Jakobson begins with an interesting look at Bertrand Russel’s strained idea of language comprehension and the ‘true meaning’ of things. The idea that “no one can understand the word ‘cheese’ unless he has a nonlinguistic acquaintance with cheese.” is a fun one to post-mortem, as even a cursory dissection reveals a whole host of ailments.
What is ‘cheese’? Jakobson toys with the notion that it can be defined as “food made of pressed curds”, which puts us fast on the spiraling slope of the ever-deepening path of word definitions. What’s a curd? I think more people in the modern world would have an easier time with defining ‘cheese’ than ‘curds’. Once we’ve defined curds, what then? Have we really come to understand ‘cheese’ yet? No. When I open a microwave pack of dried noodles and orange powder, is it fair to call that substance cheese? How much of what is going on in Kraft’s blue box that really has anything to do with curds?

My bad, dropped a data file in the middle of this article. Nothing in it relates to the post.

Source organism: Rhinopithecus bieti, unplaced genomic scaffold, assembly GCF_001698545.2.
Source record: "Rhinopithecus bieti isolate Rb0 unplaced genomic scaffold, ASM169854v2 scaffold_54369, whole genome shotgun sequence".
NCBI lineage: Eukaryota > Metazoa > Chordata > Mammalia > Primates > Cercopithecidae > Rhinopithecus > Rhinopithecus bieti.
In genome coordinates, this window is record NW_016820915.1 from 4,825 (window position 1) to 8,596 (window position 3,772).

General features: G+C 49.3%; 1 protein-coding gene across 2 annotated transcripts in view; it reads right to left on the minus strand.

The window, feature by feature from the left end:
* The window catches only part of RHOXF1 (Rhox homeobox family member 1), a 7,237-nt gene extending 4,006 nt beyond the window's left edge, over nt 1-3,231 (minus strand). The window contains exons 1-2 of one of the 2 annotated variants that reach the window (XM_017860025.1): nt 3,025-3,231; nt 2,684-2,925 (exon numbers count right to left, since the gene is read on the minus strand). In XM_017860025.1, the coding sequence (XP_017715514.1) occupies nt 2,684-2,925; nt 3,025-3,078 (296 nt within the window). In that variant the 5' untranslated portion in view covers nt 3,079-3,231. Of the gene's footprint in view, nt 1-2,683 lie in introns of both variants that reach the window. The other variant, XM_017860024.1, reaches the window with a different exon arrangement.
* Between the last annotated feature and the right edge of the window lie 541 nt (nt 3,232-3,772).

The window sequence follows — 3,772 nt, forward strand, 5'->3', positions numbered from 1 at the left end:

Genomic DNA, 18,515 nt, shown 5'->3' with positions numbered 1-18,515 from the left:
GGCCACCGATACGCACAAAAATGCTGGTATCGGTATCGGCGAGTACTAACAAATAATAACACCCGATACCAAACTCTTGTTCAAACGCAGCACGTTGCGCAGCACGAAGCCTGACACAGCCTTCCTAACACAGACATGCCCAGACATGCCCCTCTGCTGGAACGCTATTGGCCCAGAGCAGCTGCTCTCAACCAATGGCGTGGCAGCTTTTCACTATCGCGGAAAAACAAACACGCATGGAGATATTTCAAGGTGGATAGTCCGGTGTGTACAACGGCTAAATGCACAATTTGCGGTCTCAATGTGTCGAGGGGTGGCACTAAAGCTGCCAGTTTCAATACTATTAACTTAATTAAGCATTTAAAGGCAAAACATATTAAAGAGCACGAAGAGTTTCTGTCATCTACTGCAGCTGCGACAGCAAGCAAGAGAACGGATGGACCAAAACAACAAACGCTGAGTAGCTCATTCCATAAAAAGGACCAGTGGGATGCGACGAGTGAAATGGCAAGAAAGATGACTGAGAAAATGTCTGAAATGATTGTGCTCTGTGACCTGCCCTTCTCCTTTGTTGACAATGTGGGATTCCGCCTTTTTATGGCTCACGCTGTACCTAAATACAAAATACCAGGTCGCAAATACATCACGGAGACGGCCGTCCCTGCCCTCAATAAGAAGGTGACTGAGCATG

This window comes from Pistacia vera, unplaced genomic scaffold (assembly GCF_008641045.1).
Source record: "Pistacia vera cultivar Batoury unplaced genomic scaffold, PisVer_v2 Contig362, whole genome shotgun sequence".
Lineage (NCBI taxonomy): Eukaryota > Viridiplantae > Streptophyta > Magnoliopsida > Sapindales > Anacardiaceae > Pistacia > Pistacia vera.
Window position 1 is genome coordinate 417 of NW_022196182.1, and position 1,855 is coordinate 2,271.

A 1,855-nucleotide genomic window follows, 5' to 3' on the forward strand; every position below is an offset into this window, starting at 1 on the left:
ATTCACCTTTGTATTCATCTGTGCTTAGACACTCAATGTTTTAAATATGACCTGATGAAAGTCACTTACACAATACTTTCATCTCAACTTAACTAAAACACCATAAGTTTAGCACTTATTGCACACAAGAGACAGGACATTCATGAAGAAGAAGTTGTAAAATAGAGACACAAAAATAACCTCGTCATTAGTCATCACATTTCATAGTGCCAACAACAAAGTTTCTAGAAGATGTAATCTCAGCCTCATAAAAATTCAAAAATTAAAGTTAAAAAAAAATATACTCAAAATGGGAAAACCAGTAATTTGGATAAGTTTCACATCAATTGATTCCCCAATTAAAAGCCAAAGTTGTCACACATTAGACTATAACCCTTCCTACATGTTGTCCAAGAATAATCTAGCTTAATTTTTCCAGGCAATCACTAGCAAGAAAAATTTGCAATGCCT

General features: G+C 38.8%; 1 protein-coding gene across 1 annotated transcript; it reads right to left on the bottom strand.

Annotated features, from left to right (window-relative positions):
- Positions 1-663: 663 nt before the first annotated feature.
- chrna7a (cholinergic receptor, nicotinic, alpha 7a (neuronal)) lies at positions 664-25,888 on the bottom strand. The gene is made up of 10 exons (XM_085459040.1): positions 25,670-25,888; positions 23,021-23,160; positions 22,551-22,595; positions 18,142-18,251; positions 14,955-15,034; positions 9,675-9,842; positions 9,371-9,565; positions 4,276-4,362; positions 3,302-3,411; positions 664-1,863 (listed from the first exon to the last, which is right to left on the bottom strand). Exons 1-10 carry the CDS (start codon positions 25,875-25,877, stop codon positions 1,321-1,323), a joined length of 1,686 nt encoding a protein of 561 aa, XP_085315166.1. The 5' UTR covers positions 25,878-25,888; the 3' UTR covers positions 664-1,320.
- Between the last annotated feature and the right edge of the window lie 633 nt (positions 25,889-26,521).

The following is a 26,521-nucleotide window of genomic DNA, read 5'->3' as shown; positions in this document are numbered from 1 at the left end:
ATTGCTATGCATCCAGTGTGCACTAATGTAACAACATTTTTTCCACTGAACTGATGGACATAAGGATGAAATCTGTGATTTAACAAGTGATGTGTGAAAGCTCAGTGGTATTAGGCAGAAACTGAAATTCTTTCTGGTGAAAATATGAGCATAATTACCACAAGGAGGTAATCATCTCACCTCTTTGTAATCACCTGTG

But lets go one step further. If someone asks me what I thought of Marvel’s Avengers and I tell them ‘It was some epic blockbuster cheese’, am I suggesting that Iron Man has milked a cow? Did he find the secret to defeating the alien invasion somewhere in the hills overlooking Cheddar? No.
Jakobson briefly considers what a person from a ‘cheese-less culinary culture’, but doesn’t spend much time there. In Japan, ‘cheese’ is a word, taken from English, and if asked the local youth will tell you it means ‘that white stuff on pizza’, or ‘what you say when you take a picture’. However much I tried to explain that the white stuff they had available was not really cheese but rather a chemical coagulate excreted from tubes into plastic bags – it was cheese to them. And the second definition is just entirely valid, especially minus any connection to the original use of the word, which, in fairness, has absolutely no bearing on its use in that function at all.
Plato went at this idea millennia ago. The evolution of thoughts from those based on physicality towards the metaphysical is not only natural but inevitable. The digital age has brought us an endless multitude of ideas without physical analogs – language is not and has never been bound by them.